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    Explicitly calling the destructor?


    Hi.
    Is it OK to explicitly call the destructor?

    I have a Linked list class.
    I'm trying to implement the overload the assignment operator.
    so the first thing I did is checking for self assignment, the next thing I need to do is to empty the linked list from nodes (before copying data to the object that made the call).
    Can I call the destructor explicitly to do it for me?
    Can it raise any problems?

    and while I'm at it, can I call the Copy Constructer somehow to make the copy instead of duplicating code?

    Thanks in advanced.
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    I'm not sure why you need to call the destructor without delete'ing the object. Same with the copy constructor.

    Its been quite a while, but I remember having had a situation where I would want to re-initialize an existing object in the same way as when I new'd it -- either that or I wanted two constructors for the object to perform the same initialization actions. Well, you know that a constructor may call another method. So I created an Initialize method and placed all the initialization code in it, then I called Initialize from the constructor(s). Same could be done for the destructor as well, I would think. So when you needed those actions performed without actually creating or destroying objects, just call those methods that the constructor and destructor call.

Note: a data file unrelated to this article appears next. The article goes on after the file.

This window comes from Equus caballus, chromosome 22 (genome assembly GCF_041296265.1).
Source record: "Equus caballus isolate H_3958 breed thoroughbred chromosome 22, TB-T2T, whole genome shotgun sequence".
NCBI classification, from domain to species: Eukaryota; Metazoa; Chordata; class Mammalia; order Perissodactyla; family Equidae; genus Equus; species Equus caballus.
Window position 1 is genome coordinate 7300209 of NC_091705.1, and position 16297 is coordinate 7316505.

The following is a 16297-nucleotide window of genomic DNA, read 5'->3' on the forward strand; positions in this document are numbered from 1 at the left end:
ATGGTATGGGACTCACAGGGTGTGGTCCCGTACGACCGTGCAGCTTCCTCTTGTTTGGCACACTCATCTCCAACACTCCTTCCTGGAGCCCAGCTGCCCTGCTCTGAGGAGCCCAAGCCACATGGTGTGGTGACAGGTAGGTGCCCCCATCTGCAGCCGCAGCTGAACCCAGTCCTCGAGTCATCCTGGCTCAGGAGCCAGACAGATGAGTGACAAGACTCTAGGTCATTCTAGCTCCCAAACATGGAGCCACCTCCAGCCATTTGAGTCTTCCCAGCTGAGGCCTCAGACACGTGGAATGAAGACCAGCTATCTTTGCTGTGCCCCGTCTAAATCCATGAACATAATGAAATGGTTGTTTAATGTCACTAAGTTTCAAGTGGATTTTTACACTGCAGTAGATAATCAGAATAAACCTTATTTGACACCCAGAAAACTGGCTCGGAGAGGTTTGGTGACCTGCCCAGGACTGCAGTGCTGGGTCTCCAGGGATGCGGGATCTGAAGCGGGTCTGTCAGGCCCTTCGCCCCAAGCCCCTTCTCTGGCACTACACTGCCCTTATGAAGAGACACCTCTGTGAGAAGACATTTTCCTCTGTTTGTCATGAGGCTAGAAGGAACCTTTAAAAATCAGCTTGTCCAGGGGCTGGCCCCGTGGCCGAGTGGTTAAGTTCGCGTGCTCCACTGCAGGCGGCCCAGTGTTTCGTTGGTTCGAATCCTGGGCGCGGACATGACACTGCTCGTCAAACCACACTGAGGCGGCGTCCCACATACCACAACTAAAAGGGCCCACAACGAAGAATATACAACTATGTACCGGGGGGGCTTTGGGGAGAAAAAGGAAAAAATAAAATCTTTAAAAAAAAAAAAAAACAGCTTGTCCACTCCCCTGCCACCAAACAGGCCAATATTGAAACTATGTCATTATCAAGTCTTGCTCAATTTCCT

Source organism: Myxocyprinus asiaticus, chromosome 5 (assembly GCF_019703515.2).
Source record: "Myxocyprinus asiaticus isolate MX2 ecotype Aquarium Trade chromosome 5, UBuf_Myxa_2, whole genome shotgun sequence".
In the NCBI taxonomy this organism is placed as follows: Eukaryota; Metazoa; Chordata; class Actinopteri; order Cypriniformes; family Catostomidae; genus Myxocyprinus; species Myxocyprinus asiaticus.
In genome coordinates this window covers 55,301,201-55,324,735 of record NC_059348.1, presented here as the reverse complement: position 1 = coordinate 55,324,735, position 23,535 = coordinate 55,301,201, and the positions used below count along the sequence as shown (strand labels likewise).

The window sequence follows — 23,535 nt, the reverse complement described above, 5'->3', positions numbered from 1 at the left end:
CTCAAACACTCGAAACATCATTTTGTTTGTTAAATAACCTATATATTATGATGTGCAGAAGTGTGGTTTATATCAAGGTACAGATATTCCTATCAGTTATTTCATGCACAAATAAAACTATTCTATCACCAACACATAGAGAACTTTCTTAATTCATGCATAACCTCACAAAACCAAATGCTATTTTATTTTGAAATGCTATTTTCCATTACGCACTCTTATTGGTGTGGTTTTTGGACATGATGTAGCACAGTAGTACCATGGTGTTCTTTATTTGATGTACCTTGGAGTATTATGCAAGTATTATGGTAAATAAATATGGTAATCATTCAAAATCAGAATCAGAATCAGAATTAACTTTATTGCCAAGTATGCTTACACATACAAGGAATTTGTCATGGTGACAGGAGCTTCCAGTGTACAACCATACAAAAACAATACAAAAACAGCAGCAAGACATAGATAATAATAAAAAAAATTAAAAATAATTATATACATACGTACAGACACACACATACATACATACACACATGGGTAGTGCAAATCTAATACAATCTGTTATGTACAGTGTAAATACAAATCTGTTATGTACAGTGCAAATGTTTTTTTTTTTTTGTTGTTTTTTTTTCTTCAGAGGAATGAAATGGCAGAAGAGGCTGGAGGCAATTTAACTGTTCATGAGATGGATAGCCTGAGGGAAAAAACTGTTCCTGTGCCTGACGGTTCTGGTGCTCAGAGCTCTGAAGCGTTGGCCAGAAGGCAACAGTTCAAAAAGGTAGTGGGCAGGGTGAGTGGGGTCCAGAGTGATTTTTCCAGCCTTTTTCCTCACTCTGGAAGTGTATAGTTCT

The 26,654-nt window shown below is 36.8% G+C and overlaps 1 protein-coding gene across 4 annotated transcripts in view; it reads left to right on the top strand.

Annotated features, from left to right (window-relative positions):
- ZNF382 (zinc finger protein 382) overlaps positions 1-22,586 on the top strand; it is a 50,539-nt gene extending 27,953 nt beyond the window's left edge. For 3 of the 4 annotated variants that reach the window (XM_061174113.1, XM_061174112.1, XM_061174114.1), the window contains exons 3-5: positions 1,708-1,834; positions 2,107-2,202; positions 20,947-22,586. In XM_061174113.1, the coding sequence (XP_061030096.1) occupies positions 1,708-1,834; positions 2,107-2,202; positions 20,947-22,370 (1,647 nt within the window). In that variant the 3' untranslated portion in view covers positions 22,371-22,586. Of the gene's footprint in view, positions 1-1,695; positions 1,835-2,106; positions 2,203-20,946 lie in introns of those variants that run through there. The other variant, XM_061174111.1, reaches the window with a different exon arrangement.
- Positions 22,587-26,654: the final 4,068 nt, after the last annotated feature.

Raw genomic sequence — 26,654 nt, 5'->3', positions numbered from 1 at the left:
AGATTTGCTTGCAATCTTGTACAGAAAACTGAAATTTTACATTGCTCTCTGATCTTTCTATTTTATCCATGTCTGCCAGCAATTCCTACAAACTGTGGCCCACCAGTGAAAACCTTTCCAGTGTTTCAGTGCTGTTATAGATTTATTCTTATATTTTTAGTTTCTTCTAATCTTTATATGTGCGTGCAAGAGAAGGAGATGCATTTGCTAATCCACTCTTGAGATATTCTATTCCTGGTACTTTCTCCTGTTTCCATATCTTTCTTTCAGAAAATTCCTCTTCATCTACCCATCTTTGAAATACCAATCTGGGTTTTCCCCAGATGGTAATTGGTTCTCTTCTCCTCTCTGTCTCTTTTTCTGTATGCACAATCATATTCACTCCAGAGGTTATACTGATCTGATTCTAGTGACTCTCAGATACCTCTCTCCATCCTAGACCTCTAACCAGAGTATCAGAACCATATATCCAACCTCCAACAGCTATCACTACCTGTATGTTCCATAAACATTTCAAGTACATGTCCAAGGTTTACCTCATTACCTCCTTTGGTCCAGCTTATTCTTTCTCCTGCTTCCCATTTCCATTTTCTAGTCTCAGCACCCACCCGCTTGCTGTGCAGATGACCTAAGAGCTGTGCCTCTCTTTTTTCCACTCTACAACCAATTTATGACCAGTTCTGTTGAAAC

Does that cover what you are needing? Or am I missing something?
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    If you call the destructor directly it will execute the destructor without releasing the memory allocated for the object -only that explicitly deleted by the destructor. If you later delete the object it will run the destructor again, the result of which will depend on what the destructor does. Worse, the object will still exist, and if you access it after calling the destructor that may be undesirable too.

    You would normally only call the destructor directly when using placement new.

    If you need an "emptyList" function, create one, and if the destructor must also empty the list call "emptyList()" from the destructor.

    You know of course that the C++ standard library already includes a linked-list container class?
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    Thanks for the help guys.
    apparently, calling the destructor with "delete object;" turned out to be a bad idea, since it destroyed the object altogether, after releasing the allocated memory, and that was not the result I was expecting.
    I couldn't access the object after it.
    so, as you suggested, I wrote a function that empty the linked list and restores it to its initial state.
    I also gave up on the idea of calling the constructor, as it turnes out, it wasn't so bad to recreate the object.
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    Originally Posted by so.very.tired
    calling the destructor with "delete object;" turned out to be a bad idea, since it destroyed the object altogether, after releasing the allocated memory, and that was not the result I was expecting.
    Really!? What did you expect? The clue is in the name!
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    Originally Posted by clifford
    Really!? What did you expect? The clue is in the name!
    I was expecting only a release of allocated memory.
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    Originally Posted by so.very.tired
    I was expecting only a release of allocated memory.
    If that happened where would the object exist!?

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